For the first time after more than a hundred years, tortoises were born on the Galápagos Islands. Conservationists have been working for many decades for this to happen, and they couldn’t be happier with the results!
The Galápagos Tortoise
This type of tortoise is native to the Galápagos Islands, an archipelago in the Pacific Ocean, somewhere west of Ecuador. These islands are most famous for the Charles Darwin’s visit. His visit influenced the development of his Theory of Natural Selection.
This type of tortoise is the largest in the entire world. They might grow up to weigh about 550 pounds and longer than 5 feet. Their average lifespan is more than 100 years, and the oldest tortoise that set the record, lived 152 years.
The Galápagos tortoises are living a very simple and slow life. They nap more than 16 hours of the day, and they love to bask in the sun. Their diet is made of cactus, leaves and grass. Because they have the slowest metabolism, and they can hold certain amounts of water inside them, they can go for about a year without drinking or eating anything.
Threats to Galápagos Tortoises
At the point when Darwin visited the Galápagos Islands in 1831, there were 15 kinds of monster tortoises there. Starting at 2019, as per the IUCN Red List, two are viewed as Extinct, six are Critically Endangered, three are Endangered, and three are Vulnerable. The fifteenth species likely went wiped out during the 1800s. A full example was rarely recuperated, so researchers have not formally named or depicted it.
From the 1600s to the 1800s, whalers, privateers, and vendors slaughtered an expected 100,000 Galápagos tortoises. They utilized them as a nourishment source and later executed them for oil.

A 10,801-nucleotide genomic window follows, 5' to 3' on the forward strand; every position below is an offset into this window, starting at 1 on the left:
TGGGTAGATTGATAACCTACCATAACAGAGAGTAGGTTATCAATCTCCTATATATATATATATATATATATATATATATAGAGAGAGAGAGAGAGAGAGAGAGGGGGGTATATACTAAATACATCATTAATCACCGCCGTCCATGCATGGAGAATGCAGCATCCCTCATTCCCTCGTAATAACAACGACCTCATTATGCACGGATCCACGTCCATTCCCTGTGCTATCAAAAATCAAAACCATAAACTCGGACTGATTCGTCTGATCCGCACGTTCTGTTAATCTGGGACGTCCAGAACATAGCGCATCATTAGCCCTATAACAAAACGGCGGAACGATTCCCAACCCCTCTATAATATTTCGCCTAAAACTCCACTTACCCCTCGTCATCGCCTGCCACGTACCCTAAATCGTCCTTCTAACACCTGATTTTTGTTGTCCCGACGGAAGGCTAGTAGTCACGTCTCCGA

Nonnative creature species acquainted with the Galápagos by people have been probably the best danger to mammoth tortoises. Rodents, pigs, and canines execute tortoises and eat their eggs. Also, goats, dairy animals, jackasses, and obtrusive plants have harmed the tortoises’ territory.
Organizations such as the Galápagos Conservancy have been working to keep these giants safe for many decades. Their initiatives included:
- researching and managing interactions between tortoises and humans
- repopulating islands where tortoises have gone extinct
- breeding and raising threatened tortoises
- conducting resources on tortoises and their habitats
Probably the best triumph of the preservation endeavors has been the Galápagos Conservancy’s work to free Pinzón Island of nonnative rodents. Dark rodents were acquainted with the island by boats. For over a century, they uncovered and ate tortoise eggs, preventing the tortoise populace from developing.
In 1986, moderates started to move tortoise eggs from Pinzón to the Santa Cruz Tortoise Center. There, they could bring forth and develop without the danger of the dark rodent.
In 1970, 20 adolescent tortoises came back to Pinzón from the Tortoise Center. Now, they were huge enough to not be helpless against dark rodents. Also, in December 2012, traditionalists totally annihilated dark rodents from Pinzón.
Baby Tortoises Bring Hope
Back in December 2014, baby tortoise hatchlings were seen on Pinzón
for the first time since the late 1800s. ON an excursion to find the baby tortoises, the Galápagos Conservancy has found 10 of them. Since baby tortoises can be very hard to find, they believed that there were a lot more.
By the end of 2017, more than 1,000 juvenile tortoises had returned to
Pinzón. Their presence on the island is giving hope for the future of the Galápagos tortoise.